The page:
Farmers, ranchers, and agricultural managers must know enough about crops, growing conditions, and plant diseases to make good decisions. A basic knowledge of veterinary science and animal husbandry is important for livestock and dairy farmers. The ability to work with tools of all kinds is a valuable skill for the operator of a small farm.

Farmers, ranchers, and agricultural managers are businesspeople. They need the managerial skills necessary to run a business. A basic knowledge of accounting and bookkeeping is essential. Computer skills are important. Skills in personnel management and conflict resolution are also valuable.

How much does a farmer make?

Incomes of farmers and ranchers vary from year to year. A farm may show a profit one year and a loss the next. Farmers often get government payments to supplement their incomes and reduce the risk of farming. Many farmers have income from off-farm careers.

The middle 50 percent of full-time, salaried farm managers earned between $32,620 and $59,330 in 2002. The highest-paid 10 percent earned more than $81,100. The lowest-paid 10 percent earned less than $24,410.

How many jobs are there?

There were about 1.4 million farmers, ranchers, and agricultural managers in 2002. About 84 percent were self-employed. Most farmers, ranchers, and agricultural managers oversee crop growing. Others manage livestock and dairy production. A smaller number are involved in agricultural services.

Local conditions determine what farming and ranching can be done where. If you want to produce milk, you'll be most likely to find a job in California, Wisconsin, New York, or Pennsylvania. Eggs? Head to Iowa, Ohio, Pennsylvania, or California. Cotton? Try Texas, California, Mississippi, Georgia, or Arizona. Wheat? Kansas, North Dakota, Washington, or Montana.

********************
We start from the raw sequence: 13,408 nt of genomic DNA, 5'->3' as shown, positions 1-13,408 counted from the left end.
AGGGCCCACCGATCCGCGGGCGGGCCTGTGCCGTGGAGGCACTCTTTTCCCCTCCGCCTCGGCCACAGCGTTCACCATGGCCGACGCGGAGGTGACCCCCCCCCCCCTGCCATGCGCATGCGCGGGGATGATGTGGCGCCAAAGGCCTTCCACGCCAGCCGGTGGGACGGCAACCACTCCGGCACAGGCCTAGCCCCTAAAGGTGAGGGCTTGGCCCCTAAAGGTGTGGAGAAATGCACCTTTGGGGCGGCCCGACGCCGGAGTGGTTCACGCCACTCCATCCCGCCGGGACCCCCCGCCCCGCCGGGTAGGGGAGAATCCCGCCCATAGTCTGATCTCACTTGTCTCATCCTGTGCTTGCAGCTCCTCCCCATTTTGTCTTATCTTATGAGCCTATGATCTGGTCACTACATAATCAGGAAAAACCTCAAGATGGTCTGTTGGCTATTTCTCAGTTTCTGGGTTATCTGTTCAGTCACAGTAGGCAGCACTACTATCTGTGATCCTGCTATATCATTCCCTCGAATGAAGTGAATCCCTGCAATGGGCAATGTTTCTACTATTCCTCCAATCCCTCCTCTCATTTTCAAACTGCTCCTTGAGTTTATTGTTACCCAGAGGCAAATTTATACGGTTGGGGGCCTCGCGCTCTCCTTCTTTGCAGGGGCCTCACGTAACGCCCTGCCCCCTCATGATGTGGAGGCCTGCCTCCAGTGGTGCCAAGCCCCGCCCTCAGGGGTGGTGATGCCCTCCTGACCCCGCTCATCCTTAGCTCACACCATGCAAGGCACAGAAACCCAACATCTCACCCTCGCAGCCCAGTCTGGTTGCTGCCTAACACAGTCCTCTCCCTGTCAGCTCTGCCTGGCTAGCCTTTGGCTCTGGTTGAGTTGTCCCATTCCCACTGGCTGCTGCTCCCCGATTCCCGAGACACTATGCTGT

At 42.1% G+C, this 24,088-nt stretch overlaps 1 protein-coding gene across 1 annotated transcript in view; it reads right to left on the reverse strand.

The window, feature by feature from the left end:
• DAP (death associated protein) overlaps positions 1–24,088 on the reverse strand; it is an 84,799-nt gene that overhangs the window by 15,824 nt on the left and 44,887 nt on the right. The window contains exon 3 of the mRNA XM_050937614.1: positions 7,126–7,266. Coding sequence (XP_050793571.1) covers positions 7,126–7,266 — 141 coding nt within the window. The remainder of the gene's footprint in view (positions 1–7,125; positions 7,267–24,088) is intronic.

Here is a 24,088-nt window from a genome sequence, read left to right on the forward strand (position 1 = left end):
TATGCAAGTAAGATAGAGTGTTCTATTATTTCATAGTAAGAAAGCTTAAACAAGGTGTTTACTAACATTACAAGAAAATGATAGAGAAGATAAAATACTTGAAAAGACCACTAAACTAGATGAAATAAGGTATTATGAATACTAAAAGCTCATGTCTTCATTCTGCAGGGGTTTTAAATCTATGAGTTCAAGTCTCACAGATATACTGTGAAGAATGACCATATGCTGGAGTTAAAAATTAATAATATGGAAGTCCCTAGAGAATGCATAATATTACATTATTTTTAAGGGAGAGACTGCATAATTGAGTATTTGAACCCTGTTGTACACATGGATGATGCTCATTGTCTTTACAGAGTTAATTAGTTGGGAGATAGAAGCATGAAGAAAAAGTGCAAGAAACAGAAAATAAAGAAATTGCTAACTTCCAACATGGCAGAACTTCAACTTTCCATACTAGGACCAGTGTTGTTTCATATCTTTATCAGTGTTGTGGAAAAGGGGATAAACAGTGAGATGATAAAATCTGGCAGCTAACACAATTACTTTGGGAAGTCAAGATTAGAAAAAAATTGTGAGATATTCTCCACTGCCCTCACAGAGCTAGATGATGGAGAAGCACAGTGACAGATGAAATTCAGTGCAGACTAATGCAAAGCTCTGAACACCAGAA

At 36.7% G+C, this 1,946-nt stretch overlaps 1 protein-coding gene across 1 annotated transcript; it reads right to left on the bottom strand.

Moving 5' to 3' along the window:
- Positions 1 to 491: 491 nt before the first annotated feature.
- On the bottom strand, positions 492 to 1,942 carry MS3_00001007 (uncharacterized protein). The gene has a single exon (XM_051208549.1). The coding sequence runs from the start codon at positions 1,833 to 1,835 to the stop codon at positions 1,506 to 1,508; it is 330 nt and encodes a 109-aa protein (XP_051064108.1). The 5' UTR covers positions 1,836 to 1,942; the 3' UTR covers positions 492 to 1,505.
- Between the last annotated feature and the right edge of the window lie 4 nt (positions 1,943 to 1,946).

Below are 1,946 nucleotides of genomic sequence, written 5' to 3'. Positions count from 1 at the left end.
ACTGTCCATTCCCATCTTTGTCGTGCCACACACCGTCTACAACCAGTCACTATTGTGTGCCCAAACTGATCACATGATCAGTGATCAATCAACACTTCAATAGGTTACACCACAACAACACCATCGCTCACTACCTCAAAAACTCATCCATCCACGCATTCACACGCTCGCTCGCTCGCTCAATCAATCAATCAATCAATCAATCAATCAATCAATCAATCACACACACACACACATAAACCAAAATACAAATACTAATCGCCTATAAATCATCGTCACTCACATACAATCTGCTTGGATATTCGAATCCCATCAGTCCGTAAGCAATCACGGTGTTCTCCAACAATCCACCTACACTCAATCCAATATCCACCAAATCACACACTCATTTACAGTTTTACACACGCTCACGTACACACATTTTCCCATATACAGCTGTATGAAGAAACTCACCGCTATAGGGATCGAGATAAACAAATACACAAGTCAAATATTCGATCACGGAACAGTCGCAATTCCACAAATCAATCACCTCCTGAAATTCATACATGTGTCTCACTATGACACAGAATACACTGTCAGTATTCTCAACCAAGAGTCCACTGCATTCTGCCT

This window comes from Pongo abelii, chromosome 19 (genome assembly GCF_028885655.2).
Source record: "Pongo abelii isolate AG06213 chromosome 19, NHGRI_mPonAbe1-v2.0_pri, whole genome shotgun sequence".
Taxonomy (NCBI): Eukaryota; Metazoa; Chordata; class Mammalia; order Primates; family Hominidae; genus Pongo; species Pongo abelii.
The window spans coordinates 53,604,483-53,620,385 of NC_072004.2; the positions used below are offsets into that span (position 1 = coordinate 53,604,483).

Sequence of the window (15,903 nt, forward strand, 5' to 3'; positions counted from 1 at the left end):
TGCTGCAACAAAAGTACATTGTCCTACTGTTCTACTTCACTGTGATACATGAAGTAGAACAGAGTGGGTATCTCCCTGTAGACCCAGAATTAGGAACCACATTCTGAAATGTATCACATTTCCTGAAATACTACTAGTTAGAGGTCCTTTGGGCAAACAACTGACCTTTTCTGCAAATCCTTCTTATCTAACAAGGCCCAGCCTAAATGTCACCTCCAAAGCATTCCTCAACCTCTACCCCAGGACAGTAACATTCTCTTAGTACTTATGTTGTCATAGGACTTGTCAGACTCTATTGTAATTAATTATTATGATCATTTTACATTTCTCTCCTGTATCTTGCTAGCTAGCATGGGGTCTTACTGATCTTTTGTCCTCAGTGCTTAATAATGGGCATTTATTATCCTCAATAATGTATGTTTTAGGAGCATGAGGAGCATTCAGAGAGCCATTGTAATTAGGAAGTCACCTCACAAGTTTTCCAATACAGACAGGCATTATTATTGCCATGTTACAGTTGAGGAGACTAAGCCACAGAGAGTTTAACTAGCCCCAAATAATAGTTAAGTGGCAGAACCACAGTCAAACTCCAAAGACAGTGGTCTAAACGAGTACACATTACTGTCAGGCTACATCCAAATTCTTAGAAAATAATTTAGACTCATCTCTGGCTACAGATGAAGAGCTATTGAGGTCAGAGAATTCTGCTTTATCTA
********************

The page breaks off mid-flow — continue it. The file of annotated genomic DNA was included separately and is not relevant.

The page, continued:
What about the future?

Low prices for agricultural goods will cause some farms to go out of business over the 2002-2012 period. The trend of small farms being consolidated into larger farms will continue.

The continued decline in employment of self-employed farmers and ranchers will continue as well. There will be slower than average growth in employment of salaried agricultural managers.

The agriculture sector continues to produce more with fewer workers. Increasing productivity means that domestic consumption and export demands can be met with fewer employees. Most job openings for self-employed farmers and ranchers will result from the need to replace farmers who retire or otherwise leave the occupation.

Despite all this, an increasing number of small-scale farmers have found successful market niches. Some of these are based on personal, direct contact with customers. Many are finding opportunities in organic foods. Others use farmers' markets that sell directly to urban and suburban consumers. Some small-scale dairy farmers belong to marketing co-ops that process and sell their product. Other farmers sell shares of their harvest directly to consumers.

Aquaculture should provide some new jobs over the 2002-12 period. Ocean catches are declining. The demand for fish is growing. This has spurred the growth of aquaculture farms. These farms raise selected species-such as shrimp, salmon, trout and catfish-in pens or ponds.

Also, growing consumer demand for horticulture products, such as flowers and ornamentals, trees, shrubs, and other non-edibles, is expected to produce jobs for greenhouse and nursery farmers and managers.

Are there other jobs like this?

  • Agricultural engineers
  • Agricultural and food scientists
  • Agricultural workers
  • Fishers and fishing vessel operators
  • Forest, conservation, and logging workers
  • Grounds maintenance workers
  • Landscape architects
  • Purchasing agents and buyers of farm products
Where can you find more information?

More information about farmers, ranchers, and agricultural managers can be found in the Careeers Database.

Source: Occupational Outlook Handbook -- U.S. Department of Labor Bureau of Labor Statistics